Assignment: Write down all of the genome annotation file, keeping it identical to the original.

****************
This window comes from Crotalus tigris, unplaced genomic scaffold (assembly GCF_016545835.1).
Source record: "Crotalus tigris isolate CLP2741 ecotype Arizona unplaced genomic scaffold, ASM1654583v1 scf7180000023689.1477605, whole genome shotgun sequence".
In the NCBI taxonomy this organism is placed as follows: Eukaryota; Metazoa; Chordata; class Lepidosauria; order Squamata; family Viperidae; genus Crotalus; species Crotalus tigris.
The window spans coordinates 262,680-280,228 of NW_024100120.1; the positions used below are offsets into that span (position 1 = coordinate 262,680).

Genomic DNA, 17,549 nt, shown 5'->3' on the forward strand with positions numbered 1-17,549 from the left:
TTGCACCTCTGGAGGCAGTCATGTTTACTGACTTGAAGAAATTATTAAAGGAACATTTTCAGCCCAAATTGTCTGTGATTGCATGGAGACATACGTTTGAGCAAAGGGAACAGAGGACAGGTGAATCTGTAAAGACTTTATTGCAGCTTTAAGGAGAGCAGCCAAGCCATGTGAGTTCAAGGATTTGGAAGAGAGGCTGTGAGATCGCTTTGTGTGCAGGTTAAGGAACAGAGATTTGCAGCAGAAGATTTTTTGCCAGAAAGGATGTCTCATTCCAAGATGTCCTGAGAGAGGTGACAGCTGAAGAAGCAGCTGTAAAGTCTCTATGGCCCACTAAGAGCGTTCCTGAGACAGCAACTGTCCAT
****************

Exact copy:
This window comes from Crotalus tigris, unplaced genomic scaffold (assembly GCF_016545835.1).
Source record: "Crotalus tigris isolate CLP2741 ecotype Arizona unplaced genomic scaffold, ASM1654583v1 scf7180000023689.1477605, whole genome shotgun sequence".
In the NCBI taxonomy this organism is placed as follows: Eukaryota; Metazoa; Chordata; class Lepidosauria; order Squamata; family Viperidae; genus Crotalus; species Crotalus tigris.
The window spans coordinates 262,680-280,228 of NW_024100120.1; the positions used below are offsets into that span (position 1 = coordinate 262,680).

Genomic DNA, 17,549 nt, shown 5'->3' on the forward strand with positions numbered 1-17,549 from the left:
TTGCACCTCTGGAGGCAGTCATGTTTACTGACTTGAAGAAATTATTAAAGGAACATTTTCAGCCCAAATTGTCTGTGATTGCATGGAGACATACGTTTGAGCAAAGGGAACAGAGGACAGGTGAATCTGTAAAGACTTTATTGCAGCTTTAAGGAGAGCAGCCAAGCCATGTGAGTTCAAGGATTTGGAAGAGAGGCTGTGAGATCGCTTTGTGTGCAGGTTAAGGAACAGAGATTTGCAGCAGAAGATTTTTTGCCAGAAAGGATGTCTCATTCCAAGATGTCCTGAGAGAGGTGACAGCTGAAGAAGCAGCTGTAAAGTCTCTATGGCCCACTAAGAGCGTTCCTGAGACAGCAACTGTCCAT